Luxembourg trade union the LCGB has demanded the continuation of the steel tripartite agreement for all Luxembourg sites.

Following the announcement of ArcelorMittal Luxembourg's wishes to proceed with a plan for the transformation of its national sites as well as the approach of the end of the tripartite agreement dated 30 June 2019, the LCGB officially requested a meeting of the tripartite steel industry with the Minister of Economy as well as the Minister of Labour, Employment and the Social and Solidarity Economy.

Thus, on 20 May 2019, the signatory unions of the tripartite agreement, the Minister of Labour, Dan Kersch and representatives of the Ministries of Labour and Economy met the general management of ArcelorMittal Luxembourg. On the occasion of this tripartite meeting, named PostLux 2016 Workforce Monitoring Committee, ArcelorMittal's management provided information on the state of the global, European and national steel markets and presented its transformation plan for Luxembourg production sites in order to cope with this economic situation.

Regardless, the LCGB has emphasised that the company must face difficulties related to the global and European economic situation, which could directly endanger the existence of Luxembourg sites and jobs. Indeed, for the LCGB, the company's decision to review its organisation (and perhaps re-organise) will result in further downsizing.

However, the trade union has argued that ArcelorMittal's senior management is not in a position to provide the quantified consequences of the impact of cost reduction through downsizing. According to the LCGB, this same management does not wish to pursue a tripartite agreement beyond 1 July 2019 because it considers that it is able to assume this reorganisation in strict compliance with the legal framework. However, following the insistence of the LCGB, the Directorate General is ready to continue the social dialogue at the tripartite level which will allow, among other things, the monitoring of the transformation plan and reacting according to the need.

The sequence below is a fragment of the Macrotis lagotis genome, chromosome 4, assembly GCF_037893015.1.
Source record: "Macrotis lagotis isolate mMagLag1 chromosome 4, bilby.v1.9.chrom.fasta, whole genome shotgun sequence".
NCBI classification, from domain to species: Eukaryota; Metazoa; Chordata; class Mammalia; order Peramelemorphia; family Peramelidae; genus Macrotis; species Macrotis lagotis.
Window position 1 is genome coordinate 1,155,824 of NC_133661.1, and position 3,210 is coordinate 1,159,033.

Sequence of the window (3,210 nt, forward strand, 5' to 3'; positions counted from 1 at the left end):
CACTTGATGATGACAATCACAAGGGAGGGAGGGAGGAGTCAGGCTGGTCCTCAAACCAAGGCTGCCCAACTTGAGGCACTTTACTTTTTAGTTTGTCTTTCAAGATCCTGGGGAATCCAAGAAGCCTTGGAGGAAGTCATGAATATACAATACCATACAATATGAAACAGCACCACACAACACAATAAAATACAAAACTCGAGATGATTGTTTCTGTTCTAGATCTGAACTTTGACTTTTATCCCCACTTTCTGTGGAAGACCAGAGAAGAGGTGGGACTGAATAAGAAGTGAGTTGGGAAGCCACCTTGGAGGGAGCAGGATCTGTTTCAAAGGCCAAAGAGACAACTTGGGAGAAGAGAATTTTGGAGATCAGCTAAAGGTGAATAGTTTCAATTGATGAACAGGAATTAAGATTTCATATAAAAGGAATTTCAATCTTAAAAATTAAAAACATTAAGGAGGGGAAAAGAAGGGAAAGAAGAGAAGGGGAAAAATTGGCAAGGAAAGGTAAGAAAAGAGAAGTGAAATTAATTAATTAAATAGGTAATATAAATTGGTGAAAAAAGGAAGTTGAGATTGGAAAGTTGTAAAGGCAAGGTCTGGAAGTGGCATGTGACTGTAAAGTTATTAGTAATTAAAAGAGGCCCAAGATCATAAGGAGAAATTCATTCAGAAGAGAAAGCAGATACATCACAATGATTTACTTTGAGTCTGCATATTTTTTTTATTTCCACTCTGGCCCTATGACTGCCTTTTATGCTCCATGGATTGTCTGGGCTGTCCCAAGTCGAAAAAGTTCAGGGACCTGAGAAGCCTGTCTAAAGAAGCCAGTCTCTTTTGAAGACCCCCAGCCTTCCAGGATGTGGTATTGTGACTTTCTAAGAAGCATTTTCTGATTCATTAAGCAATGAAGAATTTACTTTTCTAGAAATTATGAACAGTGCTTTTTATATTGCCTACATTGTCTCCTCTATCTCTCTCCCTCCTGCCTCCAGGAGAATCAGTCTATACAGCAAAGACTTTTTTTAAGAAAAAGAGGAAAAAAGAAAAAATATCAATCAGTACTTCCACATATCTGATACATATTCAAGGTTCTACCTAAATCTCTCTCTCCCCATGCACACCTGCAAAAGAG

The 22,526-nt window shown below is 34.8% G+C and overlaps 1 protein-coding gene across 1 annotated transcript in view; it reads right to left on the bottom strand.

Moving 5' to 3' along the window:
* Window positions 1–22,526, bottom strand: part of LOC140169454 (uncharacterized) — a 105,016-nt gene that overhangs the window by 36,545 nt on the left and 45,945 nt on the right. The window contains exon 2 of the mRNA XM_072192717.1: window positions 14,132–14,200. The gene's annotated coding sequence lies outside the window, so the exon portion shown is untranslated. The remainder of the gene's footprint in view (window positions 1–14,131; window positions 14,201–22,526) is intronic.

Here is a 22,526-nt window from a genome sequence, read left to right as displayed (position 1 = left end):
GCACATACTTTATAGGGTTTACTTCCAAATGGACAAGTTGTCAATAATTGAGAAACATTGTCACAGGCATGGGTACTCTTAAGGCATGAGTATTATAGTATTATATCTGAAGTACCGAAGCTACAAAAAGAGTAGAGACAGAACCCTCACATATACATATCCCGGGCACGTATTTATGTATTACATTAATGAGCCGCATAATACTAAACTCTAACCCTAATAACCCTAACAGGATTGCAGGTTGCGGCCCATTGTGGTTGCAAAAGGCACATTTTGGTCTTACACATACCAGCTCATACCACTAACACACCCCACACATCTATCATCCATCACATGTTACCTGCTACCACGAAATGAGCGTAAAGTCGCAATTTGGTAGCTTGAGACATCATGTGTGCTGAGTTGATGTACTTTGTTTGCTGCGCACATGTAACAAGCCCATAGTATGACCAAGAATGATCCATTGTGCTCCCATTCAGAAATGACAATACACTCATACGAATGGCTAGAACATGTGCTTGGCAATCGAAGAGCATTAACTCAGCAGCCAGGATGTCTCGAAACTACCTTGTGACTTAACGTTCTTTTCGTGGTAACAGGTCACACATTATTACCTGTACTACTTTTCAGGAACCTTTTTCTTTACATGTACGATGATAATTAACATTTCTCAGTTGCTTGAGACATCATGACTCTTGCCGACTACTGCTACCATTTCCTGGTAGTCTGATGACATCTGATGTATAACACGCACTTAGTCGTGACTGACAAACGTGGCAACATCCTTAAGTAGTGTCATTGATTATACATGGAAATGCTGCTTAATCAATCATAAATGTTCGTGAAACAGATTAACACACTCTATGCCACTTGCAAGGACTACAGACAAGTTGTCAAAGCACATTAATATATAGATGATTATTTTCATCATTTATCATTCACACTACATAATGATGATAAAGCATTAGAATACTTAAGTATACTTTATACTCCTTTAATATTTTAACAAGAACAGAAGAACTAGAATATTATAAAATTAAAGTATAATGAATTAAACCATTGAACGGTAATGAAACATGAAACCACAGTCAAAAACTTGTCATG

The LCGB recalled the terms of the last agreement and was the only union to retort the needs of production sites in this direction. The trade union has thus reiterated its position: the tripartite tool is no longer just a crisis tool, but it is a real means of support for the durability of employment and this by means of tools, which have made their evidence in the past, including: continuing education and reorientation; the reinstatement of employees in the workplace; serious investments in tools; a preretirement model adapted to individual needs.

In this context, the Luxembourg Government has emphasised the need to strictly respect the commitments of the different parties to the PostLux 2016 agreement. It also took note of the employer's position regarding its wish to join the common law. For its part, the LCGB has confirmed its willingness to discuss this in order to pursue an agreement, which will meet the future needs of the company and which will make it possible to protect all jobs. The trade union has also launched a strong appeal to the government, recalling the importance of the steel industry.

Ultimately, the LCGB has argued for the necessity of a new tripartite steel agreement among which all Luxembourg steel production sites will have to be integrated. This would include the Dudelange site, which, after the acquisition by Liberty House, is no longer part of ArcelorMittal. For the LCGB, the well-being of the employees concerned is paramount with the sole and only objective of defending the interests of all employees, the durability of their jobs and the development of the company in order to continue producing unique products recognised worldwide.